Wouldn’t it be fantastic if every worthwhile business could rank on page 1 of Google? But the simple fact is that many (most?) of us can’t. Or, at least, we can’t rank for search terms that anybody will use more than once in a pink polka dotted blue moon.
I am no expert on SEO, SERP, TWERK, and all the rest of it. You can easily find experts (and even more who claim to be experts) on those topics. So I welcome you to approach my opinion with skepticism, and tell me in the comments why I’m wrong.
Here’s how I see the lay of the land when it comes to ranking highly on Google:
- If your business is big, you have a good chance of ranking.
- If your market is local, you have a good chance of ranking.
- If your business is unique (or almost unique) in a way that’s relevant to Google, you have a good chance of ranking.
- But if you’re small, your market is not local, and you’re not close to unique in a relevant way, then I suspect your chances are slim.
If your business is big, you can pay an army of content creators to build your colossus of beautiful and useful content that will beat your competition and get you to page 1.
If your business is local (e.g. you’re a neighbourhood pharmacy or a plumbing business) you have less competition. And you don’t need an army to create better content than your competition. At this point, creating any content at all might be a way to outshine your local competitors. That advantage may not last forever, so get started now and make sure you stay on page 1.
If your business is (close to) unique in some way, then you can use your lack of competition to make sure you rank at the top of Google.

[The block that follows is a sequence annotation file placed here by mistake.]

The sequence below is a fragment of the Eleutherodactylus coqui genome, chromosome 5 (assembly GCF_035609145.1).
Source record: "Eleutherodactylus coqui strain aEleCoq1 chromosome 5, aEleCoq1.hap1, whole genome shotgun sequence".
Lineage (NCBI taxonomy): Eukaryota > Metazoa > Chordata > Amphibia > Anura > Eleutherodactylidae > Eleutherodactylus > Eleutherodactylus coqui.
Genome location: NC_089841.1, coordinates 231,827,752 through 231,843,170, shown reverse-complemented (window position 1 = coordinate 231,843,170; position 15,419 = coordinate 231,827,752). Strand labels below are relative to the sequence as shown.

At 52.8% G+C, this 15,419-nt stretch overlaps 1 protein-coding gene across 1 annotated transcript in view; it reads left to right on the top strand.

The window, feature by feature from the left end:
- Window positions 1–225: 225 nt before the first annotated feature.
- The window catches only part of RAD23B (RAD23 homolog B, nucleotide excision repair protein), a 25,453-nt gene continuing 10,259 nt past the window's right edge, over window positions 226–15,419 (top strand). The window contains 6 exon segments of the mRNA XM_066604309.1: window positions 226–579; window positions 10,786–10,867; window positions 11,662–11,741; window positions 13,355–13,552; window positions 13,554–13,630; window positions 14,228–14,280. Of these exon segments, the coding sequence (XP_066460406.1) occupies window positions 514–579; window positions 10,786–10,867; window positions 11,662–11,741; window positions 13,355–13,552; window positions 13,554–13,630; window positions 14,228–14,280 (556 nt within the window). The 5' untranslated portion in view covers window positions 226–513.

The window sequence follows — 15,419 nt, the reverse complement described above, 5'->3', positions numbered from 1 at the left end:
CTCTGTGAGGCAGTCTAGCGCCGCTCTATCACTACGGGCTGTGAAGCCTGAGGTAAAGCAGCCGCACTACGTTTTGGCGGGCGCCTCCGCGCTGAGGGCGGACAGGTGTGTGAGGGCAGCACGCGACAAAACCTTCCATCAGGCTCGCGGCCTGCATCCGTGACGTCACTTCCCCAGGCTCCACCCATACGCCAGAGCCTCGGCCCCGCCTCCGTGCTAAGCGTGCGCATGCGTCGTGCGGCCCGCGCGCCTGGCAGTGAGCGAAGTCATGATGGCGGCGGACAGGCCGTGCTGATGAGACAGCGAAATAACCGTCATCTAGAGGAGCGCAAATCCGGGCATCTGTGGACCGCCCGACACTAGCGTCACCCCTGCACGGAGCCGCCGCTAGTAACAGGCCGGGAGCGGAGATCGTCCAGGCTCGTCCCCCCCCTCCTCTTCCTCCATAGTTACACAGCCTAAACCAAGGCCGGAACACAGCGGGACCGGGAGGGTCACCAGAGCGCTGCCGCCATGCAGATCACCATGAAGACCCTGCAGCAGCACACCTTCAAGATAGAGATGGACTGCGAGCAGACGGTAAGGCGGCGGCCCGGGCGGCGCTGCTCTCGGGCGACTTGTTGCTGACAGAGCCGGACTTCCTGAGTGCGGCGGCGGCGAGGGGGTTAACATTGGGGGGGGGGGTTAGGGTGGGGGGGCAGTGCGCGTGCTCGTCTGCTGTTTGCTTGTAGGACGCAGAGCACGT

But if your business is small, non-local, and non-unique, maybe you can rank — but maybe you will never be able to rank. The point of this article is simply to persuade you to take that possibility seriously.
Goliath will typically beat David in Google rankings
Big companies have an advantage when it comes to ranking because they have money to spend on creating excellent content, in great quantities, in different mediums — blog articles, videos, webinars, podcasts, you name it. They have techies to run tests and optimize this, that, and the other thing, in order to improve ranking.
If your business is small (and non-local and non-unique) and you are dead set on getting a page 1 ranking, you’d better not sleep for the next few years. You are going to have to create a mountain of fantastic content — better than your Goliath competitors — to have a hope in hell of ranking. (You’re also going to have to do a whole bunch of other things. See below for the typical advice.) Maybe you could do it. But maybe your efforts would be misplaced. And your wasted effort will be wasted money for your business.
Local businesses can compete for a page 1 ranking
If you have a brick and mortar business, or if you travel only to local clients, or there’s some other reason your market is local, then focusing on ranking for local search terms in your industry may well be part of a sound marketing plan.
For non-local search terms that would be useful to me, as an unknown freelance writer, e.g. “freelance writer” or “content writer”, I don’t rank anywhere. Which is completely unsurprising. There are a bazillion other freelance content writers out there already.